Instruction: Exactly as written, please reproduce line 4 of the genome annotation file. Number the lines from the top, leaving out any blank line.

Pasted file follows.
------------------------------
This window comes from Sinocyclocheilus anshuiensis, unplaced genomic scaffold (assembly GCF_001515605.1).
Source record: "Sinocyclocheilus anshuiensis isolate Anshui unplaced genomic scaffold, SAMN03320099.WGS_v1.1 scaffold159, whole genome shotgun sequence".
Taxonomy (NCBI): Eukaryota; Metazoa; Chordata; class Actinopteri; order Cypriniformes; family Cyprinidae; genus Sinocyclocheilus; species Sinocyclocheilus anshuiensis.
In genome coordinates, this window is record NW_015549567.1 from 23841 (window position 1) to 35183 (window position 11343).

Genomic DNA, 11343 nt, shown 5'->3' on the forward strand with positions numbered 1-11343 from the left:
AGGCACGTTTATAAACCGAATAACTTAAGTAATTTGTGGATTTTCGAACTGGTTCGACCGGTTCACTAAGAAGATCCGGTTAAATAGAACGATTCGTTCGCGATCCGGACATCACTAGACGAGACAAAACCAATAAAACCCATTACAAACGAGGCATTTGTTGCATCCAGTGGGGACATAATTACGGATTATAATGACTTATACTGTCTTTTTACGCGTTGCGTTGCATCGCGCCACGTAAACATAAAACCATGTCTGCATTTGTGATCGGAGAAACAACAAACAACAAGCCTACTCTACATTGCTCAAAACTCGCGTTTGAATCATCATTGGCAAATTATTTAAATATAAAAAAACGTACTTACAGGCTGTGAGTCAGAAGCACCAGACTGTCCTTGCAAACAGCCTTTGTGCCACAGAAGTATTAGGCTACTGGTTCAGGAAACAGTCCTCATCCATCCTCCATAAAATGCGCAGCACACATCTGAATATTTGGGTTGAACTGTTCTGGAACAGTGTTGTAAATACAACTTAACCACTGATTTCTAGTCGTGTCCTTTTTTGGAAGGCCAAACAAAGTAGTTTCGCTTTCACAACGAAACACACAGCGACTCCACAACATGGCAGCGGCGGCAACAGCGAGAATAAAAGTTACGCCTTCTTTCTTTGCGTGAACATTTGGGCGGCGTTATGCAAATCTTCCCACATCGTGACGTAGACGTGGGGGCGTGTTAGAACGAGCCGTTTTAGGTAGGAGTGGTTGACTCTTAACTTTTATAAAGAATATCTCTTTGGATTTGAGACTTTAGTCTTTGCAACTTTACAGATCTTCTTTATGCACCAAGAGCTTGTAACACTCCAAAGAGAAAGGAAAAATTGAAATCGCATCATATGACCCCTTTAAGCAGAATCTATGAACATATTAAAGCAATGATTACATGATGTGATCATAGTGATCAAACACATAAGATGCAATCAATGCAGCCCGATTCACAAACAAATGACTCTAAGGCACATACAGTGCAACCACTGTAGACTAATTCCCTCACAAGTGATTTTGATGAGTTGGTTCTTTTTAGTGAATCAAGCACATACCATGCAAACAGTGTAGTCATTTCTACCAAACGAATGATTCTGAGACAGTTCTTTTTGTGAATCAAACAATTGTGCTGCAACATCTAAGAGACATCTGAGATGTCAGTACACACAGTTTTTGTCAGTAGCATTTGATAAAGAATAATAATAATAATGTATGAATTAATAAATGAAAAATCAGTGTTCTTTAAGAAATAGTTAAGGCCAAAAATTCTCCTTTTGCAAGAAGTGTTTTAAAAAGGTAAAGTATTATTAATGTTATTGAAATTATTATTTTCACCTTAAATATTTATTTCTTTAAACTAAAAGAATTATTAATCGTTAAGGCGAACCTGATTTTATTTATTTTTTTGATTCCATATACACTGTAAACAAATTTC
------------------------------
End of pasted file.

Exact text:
In genome coordinates, this window is record NW_015549567.1 from 23841 (window position 1) to 35183 (window position 11343).